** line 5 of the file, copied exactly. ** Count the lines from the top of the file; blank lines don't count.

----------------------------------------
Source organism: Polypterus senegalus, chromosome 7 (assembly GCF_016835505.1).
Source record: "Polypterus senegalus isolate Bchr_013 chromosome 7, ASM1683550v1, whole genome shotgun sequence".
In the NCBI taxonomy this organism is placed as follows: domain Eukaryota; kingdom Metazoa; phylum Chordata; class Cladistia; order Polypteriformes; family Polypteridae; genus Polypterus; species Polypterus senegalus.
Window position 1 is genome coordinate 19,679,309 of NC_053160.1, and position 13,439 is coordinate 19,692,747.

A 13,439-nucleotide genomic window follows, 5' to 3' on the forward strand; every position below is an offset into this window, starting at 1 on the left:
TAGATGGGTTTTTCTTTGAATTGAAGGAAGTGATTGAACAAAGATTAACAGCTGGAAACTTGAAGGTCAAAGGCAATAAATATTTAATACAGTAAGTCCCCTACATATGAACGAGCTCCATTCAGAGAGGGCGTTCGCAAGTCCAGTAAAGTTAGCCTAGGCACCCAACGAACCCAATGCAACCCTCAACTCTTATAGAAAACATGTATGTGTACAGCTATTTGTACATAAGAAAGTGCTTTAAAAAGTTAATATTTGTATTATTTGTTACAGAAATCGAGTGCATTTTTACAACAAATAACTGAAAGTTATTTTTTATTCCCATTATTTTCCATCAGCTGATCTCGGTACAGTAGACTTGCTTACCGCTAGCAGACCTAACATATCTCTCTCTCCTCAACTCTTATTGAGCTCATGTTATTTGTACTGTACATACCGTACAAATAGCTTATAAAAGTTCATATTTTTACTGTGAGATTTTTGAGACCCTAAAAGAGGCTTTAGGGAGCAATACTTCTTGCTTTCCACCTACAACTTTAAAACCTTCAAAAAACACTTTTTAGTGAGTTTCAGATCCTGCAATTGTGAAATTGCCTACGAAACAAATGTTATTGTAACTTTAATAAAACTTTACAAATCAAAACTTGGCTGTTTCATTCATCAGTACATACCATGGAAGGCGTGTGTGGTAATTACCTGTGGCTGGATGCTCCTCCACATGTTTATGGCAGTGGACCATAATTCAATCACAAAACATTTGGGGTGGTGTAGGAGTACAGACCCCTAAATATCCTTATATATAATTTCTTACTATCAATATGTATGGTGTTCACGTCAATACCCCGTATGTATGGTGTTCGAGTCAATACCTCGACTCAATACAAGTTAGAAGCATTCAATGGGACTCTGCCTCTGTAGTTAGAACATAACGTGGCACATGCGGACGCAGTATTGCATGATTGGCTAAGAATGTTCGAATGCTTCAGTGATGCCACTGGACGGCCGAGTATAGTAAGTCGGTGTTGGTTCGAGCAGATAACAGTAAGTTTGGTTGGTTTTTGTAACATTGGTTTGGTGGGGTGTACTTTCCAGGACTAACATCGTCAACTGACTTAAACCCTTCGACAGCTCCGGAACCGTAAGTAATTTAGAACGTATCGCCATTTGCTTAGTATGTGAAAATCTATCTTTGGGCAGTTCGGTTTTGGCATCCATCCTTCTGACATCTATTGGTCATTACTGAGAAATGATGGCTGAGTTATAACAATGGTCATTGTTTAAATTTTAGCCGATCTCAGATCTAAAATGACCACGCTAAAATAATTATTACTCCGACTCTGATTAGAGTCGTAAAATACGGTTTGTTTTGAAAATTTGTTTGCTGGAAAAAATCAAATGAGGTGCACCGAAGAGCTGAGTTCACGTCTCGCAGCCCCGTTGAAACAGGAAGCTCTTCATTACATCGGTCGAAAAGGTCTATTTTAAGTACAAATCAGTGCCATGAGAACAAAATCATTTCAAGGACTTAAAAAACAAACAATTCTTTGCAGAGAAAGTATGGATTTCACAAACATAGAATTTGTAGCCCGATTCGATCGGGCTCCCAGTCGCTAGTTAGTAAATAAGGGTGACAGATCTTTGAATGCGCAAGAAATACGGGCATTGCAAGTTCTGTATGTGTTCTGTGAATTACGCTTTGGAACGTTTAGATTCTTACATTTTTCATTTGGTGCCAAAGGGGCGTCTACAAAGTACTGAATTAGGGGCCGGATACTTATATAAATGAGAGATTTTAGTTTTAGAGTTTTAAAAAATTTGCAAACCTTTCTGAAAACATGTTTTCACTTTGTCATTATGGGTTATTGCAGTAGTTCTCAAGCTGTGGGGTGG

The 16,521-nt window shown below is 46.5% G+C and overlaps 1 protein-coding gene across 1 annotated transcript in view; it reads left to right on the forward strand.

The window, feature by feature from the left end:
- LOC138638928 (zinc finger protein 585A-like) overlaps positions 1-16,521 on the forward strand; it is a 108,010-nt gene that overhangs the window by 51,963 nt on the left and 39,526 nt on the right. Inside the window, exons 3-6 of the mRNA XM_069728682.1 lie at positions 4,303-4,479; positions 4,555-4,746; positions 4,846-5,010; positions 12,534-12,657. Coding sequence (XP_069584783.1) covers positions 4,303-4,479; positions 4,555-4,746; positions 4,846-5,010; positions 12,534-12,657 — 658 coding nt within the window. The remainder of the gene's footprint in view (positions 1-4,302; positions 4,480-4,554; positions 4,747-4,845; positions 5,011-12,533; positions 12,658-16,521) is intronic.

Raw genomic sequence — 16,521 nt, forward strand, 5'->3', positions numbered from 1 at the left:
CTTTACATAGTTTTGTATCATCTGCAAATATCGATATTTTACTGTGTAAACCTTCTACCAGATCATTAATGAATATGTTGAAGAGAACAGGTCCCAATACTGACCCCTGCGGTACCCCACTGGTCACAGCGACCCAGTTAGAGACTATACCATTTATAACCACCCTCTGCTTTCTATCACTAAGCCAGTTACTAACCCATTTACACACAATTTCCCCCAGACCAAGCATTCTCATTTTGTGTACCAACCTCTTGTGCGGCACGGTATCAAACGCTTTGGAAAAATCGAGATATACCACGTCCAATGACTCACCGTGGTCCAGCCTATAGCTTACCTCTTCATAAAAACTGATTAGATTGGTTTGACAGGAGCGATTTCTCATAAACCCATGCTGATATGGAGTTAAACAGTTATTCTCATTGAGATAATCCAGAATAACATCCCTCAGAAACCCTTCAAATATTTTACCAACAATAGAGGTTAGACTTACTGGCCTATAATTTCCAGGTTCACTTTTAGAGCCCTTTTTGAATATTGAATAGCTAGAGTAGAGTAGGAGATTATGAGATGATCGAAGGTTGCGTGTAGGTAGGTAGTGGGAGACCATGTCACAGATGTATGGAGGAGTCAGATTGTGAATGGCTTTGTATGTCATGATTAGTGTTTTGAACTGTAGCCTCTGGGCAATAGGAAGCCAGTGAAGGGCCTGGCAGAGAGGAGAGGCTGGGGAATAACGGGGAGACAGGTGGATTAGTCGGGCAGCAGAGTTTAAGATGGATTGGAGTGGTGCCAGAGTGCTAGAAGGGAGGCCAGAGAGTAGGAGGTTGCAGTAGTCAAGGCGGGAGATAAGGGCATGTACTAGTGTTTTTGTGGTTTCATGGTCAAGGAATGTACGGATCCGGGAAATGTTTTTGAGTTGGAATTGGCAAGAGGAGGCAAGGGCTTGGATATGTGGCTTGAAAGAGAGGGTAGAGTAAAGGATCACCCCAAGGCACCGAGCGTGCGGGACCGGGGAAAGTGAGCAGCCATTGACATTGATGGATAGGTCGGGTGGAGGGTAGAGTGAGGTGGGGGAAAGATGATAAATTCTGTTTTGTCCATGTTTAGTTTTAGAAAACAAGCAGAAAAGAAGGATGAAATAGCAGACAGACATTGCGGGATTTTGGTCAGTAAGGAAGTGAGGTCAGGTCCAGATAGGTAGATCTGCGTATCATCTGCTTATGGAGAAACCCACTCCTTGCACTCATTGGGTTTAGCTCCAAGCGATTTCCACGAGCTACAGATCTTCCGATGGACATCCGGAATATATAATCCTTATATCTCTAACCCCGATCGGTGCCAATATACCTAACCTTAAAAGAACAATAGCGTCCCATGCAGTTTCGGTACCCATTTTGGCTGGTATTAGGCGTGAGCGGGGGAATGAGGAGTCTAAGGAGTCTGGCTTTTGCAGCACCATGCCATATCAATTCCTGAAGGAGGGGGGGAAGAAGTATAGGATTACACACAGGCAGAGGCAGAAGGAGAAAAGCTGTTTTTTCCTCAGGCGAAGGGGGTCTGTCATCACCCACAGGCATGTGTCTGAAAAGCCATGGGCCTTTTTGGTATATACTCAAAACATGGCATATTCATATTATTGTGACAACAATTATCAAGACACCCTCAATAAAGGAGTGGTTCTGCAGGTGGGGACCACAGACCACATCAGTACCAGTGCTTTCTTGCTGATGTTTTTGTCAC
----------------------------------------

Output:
A 13,439-nucleotide genomic window follows, 5' to 3' on the forward strand; every position below is an offset into this window, starting at 1 on the left: